Newborn babies to be screened for severe combined immunodeficiency in Ireland
SCID is a fatal condition if not treated.
There have been calls to screen babies for the rare disease severe combined immunodeficiency.
The condition is rare but screening for it would help reduce mortality rates.
Early detection, as well as quick treatment, can help lower mortality rates.
The heel prick test currently includes nine conditions, but experts believe adding SCID is key.
The HSE also wants to add Spinal Muscular Atrophy to the list of conditions screened.
What is SCID?
The inherited condition causes low or absent T-cell count. The low/absent cell count makes it extremely difficult for an infant to fight infection.
Treatment is available but early detection is key.
Experts said the condition is often fatal in the first year of a baby's life without it.
Doctors can treat the condition with an allogeneic hematopoietic stem cell transplant.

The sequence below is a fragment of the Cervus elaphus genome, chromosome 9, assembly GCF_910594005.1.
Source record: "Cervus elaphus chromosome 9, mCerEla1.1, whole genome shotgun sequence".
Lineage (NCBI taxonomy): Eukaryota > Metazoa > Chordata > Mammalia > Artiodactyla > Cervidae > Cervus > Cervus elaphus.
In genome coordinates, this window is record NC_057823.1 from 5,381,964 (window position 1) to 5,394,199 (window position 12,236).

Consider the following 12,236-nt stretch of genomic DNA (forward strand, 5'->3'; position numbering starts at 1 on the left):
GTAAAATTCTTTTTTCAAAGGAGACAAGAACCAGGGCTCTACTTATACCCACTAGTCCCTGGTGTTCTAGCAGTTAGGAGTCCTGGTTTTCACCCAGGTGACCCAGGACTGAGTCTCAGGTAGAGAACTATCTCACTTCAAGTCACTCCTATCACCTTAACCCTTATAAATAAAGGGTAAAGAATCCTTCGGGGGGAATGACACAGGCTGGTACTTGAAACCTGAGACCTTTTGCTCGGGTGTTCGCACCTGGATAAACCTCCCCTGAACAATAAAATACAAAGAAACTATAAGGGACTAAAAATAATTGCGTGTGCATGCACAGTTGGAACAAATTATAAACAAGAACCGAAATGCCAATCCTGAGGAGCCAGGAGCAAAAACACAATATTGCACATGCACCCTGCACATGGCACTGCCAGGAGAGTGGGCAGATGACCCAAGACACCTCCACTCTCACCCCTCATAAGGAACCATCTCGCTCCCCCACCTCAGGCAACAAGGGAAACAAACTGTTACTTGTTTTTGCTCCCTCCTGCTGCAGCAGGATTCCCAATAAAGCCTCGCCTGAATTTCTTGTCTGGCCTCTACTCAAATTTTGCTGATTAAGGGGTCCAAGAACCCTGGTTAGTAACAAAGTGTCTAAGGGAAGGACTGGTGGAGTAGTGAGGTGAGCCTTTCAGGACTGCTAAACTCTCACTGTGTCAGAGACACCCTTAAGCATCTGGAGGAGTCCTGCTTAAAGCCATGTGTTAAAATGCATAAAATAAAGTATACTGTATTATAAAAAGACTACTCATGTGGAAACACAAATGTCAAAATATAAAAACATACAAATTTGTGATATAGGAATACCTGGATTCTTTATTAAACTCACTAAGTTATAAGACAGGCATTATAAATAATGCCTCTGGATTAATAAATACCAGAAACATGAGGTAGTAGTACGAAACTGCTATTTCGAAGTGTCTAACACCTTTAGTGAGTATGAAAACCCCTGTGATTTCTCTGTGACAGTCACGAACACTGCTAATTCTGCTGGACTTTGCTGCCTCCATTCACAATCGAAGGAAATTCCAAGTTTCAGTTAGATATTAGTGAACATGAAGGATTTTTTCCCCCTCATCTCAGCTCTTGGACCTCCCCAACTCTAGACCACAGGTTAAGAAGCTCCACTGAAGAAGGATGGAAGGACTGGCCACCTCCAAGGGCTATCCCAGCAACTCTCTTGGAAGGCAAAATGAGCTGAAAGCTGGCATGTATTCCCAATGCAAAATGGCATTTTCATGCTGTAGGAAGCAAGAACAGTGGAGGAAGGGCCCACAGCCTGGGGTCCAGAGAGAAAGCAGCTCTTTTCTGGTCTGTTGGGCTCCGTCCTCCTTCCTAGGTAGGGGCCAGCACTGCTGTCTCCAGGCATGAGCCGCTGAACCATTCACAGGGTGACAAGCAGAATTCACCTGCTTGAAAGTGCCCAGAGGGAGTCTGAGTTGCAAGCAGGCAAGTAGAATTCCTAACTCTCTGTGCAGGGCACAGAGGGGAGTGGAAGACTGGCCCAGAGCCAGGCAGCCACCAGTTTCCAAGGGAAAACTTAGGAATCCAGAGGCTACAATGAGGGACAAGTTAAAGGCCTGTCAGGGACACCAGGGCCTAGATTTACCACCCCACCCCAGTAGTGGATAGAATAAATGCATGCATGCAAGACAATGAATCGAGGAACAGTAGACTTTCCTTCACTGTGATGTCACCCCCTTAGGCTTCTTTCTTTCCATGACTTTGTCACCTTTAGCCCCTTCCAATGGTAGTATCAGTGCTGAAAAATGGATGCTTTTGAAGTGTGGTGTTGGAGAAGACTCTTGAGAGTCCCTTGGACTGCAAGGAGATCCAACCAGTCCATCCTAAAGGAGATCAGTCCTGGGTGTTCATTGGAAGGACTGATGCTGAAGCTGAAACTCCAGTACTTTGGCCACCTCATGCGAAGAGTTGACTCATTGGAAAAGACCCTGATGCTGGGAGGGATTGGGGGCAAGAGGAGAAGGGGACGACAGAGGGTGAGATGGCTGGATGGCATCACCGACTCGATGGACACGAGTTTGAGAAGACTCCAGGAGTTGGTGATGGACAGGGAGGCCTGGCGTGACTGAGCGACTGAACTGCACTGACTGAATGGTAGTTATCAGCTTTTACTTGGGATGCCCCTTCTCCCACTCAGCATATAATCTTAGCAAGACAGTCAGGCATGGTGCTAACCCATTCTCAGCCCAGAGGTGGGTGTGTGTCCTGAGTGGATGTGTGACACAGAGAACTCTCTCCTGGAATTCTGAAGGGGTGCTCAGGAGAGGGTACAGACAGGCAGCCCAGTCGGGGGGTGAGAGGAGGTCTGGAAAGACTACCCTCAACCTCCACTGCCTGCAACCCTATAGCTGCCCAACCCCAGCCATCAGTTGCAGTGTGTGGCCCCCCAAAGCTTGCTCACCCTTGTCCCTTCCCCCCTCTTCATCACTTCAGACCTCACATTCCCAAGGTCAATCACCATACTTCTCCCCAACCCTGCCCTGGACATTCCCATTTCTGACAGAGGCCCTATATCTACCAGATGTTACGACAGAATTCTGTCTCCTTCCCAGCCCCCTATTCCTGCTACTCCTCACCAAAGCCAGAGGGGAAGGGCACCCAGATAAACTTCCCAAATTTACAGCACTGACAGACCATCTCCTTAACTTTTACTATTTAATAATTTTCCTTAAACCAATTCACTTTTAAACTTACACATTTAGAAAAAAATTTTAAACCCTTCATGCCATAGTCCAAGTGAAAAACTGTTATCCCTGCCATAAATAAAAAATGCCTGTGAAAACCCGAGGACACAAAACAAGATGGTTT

Minister for Health Stephen Donnelly has agreed with HIQA's findings. He fully supports the addition of testing for SCID.
Cases are often identified by family history.
It is also detected through the development of infections.
Screening for SCID would also facilitate earlier disease management as well as treatment.
The screening, done via a heel prick test, screens for 9 serious conditions including;
- Adenosine Deaminase Deficiency Severe Combined Immunodeficiency (ADA-SCID)
- Classical Galactosaemia
- Congenital hypothyroidism (CHT)
- Cystic fibrosis (CF)
- Glutaric aciduria type 1 (GA1)
- Homocystinuria (HCU)
- Maple syrup urine disease
- Medium-chain acyl-CoA dehydrogenase deficiency (MCADD)
- Phenylketonuria (PKU)